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Developing C# Apps for iPhone and iPad using MonoTouch

iOS Apps Development for .NET Developers

By Bryan Costanich

  • eBook Price: $38.99
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A guide for .NET developers to turn their C# apps into blockbusters for iOS using MonoTouch.

Full Description

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  • ISBN13: 978-1-4302-3174-5
  • 512 Pages
  • User Level: Beginner to Intermediate
  • Publication Date: June 8, 2011
  • Available eBook Formats: EPUB, MOBI, PDF

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Full Description

Developing C# Applications for iPhone and iPad using MonoTouch shows you how to use your existing C# skills to write apps for the iPhone and iPad. Fortunately, there's MonoTouch, Novell's .NET library that allows C# developers to write C# code that executes in iOS. Furthermore, MonoTouch allows you to address all the unique functions of the iPhone, iPod Touch, and iPad. And the big plus: You needn't learn any Objective-C to master MonoTouch!

Former Microsoft engineer and published app-store developer Bryan Costanich shows you how to use the tools you already know to create native apps in iOS using C# and the .NET Base Class Libraries. The magic is in Novell's implementation of Apple's Cocoa libraries in MonoTouch. You'll master the same elegant and rich Cocoa environment, but without the need to learn a new programming language.

Developing C# Applications for iPhone and iPad using MonoTouch takes you from your first "Hello, World" example through the major APIs and features of iOS. The coverage is comprehensive and makes use of frequent examples, complete with sample code you can download and reuse to create your own powerful and playful apps.

What you’ll learn

  • How to use your existing C# skills to develop applications on the iPhone and iPad
  • Apple's Model View Controller (MVC) methodology
  • Working with CocoaTouch’s UIKit to create iOS applications using native controls
  • Device-specific features, like the camera, GPS, and Compass using CoreLocation, the accelerometer, and others
  • Accessing shared resources such as the photos, contacts, and more
  • How to persist and retrieve data using SQLite and .NET libraries
  • Complex drawing and animation using CoreGraphics and CoreAnimation
  • The use of Apple's Push Notification Service
  • The latest game porting techniques using XNA Touch
  • How to integrate off-the-shelf Objective-C libraries

Who this book is for

Every .NET and C# developer who has have ever wanted to create an application or game for Apple's App Store.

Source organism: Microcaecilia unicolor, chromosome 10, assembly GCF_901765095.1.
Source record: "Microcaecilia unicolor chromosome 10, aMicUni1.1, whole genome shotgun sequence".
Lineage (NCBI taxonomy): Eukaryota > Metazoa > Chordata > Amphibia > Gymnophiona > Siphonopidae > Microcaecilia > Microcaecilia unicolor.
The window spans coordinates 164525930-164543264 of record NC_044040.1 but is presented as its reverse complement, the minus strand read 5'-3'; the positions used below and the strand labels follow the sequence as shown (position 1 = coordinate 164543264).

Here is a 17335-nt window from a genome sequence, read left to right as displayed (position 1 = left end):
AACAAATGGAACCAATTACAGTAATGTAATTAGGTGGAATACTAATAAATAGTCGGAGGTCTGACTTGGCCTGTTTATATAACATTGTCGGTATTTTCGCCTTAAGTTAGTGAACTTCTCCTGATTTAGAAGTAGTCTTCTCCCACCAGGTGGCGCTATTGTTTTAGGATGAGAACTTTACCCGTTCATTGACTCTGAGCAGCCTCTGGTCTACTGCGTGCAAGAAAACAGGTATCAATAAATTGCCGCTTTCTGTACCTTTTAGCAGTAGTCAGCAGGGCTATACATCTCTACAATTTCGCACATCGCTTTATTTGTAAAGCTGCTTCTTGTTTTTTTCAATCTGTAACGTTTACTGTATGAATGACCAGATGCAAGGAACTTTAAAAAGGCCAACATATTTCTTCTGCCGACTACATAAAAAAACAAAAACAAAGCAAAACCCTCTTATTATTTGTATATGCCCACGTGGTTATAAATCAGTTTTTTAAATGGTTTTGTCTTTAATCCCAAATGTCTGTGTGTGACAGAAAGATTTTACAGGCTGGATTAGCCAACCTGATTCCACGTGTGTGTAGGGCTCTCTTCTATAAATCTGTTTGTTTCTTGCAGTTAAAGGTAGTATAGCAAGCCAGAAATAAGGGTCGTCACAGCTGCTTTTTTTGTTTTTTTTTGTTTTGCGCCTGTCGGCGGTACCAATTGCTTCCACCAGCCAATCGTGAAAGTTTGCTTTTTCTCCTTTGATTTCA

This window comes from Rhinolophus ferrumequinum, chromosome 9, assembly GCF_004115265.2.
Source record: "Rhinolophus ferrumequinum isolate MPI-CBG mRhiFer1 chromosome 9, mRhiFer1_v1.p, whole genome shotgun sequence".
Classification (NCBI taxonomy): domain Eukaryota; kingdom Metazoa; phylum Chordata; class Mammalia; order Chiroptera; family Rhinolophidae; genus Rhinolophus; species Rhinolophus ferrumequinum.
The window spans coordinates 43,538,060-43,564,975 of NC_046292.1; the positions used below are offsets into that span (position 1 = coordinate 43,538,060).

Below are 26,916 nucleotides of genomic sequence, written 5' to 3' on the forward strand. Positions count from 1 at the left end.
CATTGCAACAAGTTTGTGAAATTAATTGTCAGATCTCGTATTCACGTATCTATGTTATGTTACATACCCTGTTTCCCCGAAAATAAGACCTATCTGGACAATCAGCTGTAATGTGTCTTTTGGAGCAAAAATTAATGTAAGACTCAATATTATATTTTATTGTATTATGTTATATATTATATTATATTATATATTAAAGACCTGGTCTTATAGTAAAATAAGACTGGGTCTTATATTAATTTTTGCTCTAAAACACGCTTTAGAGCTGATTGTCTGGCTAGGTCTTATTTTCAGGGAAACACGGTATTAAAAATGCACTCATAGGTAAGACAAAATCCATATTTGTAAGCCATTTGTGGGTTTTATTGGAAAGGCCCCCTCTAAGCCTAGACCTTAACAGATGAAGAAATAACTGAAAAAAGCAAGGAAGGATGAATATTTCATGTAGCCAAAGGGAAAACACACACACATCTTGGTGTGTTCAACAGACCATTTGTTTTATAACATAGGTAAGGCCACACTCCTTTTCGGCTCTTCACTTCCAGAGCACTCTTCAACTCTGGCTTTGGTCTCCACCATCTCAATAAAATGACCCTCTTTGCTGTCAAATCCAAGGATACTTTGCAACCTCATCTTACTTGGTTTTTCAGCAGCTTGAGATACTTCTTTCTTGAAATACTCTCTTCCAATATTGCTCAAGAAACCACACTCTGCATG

Please note: to make use of the exercises in this book, readers must have a Mac computer running OS 10.6 or higher.

Table of Contents

Table of Contents

  1. Getting Started with MonoTouch
  2. Our First Application
  3. The Model, View, Controller Approach to Multiple Screen Applications
  4. iPad and Universal (iPhone/iPad) Applications
  5. More on Views and Controllers
  6. Introduction to Controls
  7. Standard Controls
  8. Content Controls
  9. Working with Tables
  10. Working with Keyboards
  11. Multitasking
  12. Working with Touch
  13. Working with Shared Resources
  14. User and Application Settings
  15. Working with CoreLocation
  16. Drawing with CoreGraphics
  17. Core Animation
  18. Notifications
  19. Working with Data
  20. Publishing to the App Store
  21. Third Party Libraries
  22. Using Objective-C Libraries and Code
Source Code/Downloads

Downloads are available to accompany this book.

Your operating system can likely extract zipped downloads automatically, but you may require software such as WinZip for PC, or StuffIt on a Mac.


If you think that you've found an error in this book, please let us know by emailing to editorial@apress.com . You will find any confirmed erratum below, so you can check if your concern has already been addressed.

On page 35:

The method code between Figures 2-28 and 2-29 is improperly declared as "partial void ActionButtonClick..." It should be "partial void actnButtonClick..." - replace "Action" with "actn" to match steps up to this point.

On page 70:

The sample source on page 70 for creating an universal app contains code for adding an iphone or ipad screen (?) using this._window.AddSubView(...) but it is not explained in the book where those 2 screens come from or how to create them... apparantly you should have created something called _iPhoneHome and _iPadHome? But how and where? Are those XIB's? Or is there some declaration missing?

Also this sample code can not be found in the source code download.


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